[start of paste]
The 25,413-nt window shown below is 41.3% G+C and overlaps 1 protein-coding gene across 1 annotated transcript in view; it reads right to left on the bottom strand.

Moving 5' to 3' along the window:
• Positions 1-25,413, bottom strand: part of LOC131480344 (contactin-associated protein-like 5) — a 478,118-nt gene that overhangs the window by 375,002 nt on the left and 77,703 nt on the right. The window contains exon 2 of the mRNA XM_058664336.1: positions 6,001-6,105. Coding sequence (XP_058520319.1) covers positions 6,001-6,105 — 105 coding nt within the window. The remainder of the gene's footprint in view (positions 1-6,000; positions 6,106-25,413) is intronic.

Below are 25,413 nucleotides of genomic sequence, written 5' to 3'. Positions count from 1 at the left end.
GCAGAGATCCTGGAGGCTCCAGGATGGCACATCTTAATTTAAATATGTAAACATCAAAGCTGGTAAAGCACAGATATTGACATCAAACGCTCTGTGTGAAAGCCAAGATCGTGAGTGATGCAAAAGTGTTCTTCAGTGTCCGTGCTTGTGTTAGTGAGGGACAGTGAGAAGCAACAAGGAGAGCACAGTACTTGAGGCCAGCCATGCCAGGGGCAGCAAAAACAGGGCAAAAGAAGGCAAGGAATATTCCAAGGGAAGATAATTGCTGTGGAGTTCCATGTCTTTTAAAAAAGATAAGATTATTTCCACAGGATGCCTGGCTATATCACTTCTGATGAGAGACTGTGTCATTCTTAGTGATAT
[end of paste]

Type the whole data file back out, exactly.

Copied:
The 25,413-nt window shown below is 41.3% G+C and overlaps 1 protein-coding gene across 1 annotated transcript in view; it reads right to left on the bottom strand.

Moving 5' to 3' along the window:
• Positions 1-25,413, bottom strand: part of LOC131480344 (contactin-associated protein-like 5) — a 478,118-nt gene that overhangs the window by 375,002 nt on the left and 77,703 nt on the right. The window contains exon 2 of the mRNA XM_058664336.1: positions 6,001-6,105. Coding sequence (XP_058520319.1) covers positions 6,001-6,105 — 105 coding nt within the window. The remainder of the gene's footprint in view (positions 1-6,000; positions 6,106-25,413) is intronic.

Below are 25,413 nucleotides of genomic sequence, written 5' to 3'. Positions count from 1 at the left end.
GCAGAGATCCTGGAGGCTCCAGGATGGCACATCTTAATTTAAATATGTAAACATCAAAGCTGGTAAAGCACAGATATTGACATCAAACGCTCTGTGTGAAAGCCAAGATCGTGAGTGATGCAAAAGTGTTCTTCAGTGTCCGTGCTTGTGTTAGTGAGGGACAGTGAGAAGCAACAAGGAGAGCACAGTACTTGAGGCCAGCCATGCCAGGGGCAGCAAAAACAGGGCAAAAGAAGGCAAGGAATATTCCAAGGGAAGATAATTGCTGTGGAGTTCCATGTCTTTTAAAAAAGATAAGATTATTTCCACAGGATGCCTGGCTATATCACTTCTGATGAGAGACTGTGTCATTCTTAGTGATAT